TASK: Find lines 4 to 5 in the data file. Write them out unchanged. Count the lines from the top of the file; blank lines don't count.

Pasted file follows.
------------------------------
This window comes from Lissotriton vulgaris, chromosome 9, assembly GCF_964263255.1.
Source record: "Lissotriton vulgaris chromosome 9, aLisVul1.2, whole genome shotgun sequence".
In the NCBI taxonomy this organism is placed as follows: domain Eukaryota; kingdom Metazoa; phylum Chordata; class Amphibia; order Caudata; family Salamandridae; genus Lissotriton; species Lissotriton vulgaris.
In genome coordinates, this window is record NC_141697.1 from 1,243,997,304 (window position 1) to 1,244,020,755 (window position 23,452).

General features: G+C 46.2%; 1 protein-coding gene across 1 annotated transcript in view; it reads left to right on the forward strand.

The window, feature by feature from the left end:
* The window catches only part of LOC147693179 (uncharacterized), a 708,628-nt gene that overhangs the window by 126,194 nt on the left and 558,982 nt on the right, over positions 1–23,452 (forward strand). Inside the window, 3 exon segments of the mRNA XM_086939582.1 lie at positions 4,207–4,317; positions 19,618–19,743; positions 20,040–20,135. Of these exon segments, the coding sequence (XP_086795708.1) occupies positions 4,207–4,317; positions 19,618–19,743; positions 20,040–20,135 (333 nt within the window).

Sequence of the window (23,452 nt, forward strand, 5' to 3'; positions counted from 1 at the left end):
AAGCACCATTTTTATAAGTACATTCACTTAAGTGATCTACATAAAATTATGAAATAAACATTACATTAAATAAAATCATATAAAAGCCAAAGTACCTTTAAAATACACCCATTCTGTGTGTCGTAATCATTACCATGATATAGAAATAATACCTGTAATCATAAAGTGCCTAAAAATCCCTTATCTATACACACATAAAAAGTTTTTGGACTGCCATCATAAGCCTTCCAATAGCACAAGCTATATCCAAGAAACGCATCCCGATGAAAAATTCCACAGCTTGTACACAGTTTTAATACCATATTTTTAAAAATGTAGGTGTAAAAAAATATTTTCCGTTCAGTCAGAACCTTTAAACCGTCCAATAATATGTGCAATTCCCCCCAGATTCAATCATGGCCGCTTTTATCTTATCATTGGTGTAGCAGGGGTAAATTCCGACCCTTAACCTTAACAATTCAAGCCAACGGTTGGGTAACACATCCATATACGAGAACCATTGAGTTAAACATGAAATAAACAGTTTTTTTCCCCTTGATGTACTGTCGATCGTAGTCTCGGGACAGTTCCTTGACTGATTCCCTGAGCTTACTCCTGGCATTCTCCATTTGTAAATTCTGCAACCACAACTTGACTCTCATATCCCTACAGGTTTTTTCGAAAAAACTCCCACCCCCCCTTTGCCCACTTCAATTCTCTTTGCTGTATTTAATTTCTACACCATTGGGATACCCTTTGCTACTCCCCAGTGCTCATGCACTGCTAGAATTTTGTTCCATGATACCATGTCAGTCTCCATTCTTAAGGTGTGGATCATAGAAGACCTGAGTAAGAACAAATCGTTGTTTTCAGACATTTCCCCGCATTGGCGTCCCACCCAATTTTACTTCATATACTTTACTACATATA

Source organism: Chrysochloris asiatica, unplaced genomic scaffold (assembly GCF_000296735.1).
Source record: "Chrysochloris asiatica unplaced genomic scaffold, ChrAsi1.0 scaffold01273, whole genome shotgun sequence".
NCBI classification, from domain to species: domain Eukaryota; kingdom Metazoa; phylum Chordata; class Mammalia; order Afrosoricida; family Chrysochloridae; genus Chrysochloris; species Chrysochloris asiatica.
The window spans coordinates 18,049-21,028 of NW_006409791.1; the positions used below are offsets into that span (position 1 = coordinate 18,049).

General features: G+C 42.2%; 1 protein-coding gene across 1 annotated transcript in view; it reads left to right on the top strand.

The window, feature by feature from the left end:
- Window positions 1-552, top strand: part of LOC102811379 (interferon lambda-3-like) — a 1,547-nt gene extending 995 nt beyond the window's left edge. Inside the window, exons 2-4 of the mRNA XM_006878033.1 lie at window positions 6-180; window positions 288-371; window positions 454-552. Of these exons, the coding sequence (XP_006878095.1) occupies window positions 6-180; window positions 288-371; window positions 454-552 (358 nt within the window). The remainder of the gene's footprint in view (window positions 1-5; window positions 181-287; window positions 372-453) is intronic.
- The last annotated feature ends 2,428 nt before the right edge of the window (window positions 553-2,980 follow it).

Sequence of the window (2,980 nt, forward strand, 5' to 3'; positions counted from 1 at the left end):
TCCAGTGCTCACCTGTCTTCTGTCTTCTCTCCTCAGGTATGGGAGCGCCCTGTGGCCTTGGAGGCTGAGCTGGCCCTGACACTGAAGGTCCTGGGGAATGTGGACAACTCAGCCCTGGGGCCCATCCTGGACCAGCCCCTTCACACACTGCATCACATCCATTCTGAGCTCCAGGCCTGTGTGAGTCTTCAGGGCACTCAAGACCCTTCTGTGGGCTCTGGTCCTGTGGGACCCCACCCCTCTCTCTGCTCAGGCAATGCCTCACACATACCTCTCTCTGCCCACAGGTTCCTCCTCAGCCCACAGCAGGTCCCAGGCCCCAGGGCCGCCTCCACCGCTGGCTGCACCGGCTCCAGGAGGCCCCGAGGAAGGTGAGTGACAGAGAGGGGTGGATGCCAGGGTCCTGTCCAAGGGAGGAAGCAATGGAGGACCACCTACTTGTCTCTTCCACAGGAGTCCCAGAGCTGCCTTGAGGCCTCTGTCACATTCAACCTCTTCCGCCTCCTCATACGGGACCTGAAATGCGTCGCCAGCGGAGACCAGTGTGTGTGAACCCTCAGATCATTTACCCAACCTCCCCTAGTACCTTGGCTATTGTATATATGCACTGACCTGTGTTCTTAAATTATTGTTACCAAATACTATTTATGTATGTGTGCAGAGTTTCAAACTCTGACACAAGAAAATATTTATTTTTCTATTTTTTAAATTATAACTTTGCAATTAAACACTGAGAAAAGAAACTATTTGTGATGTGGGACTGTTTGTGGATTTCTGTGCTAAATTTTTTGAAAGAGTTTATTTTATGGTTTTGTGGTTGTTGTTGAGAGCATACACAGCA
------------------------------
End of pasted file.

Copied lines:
In genome coordinates, this window is record NC_141697.1 from 1,243,997,304 (window position 1) to 1,244,020,755 (window position 23,452).

General features: G+C 46.2%; 1 protein-coding gene across 1 annotated transcript in view; it reads left to right on the forward strand.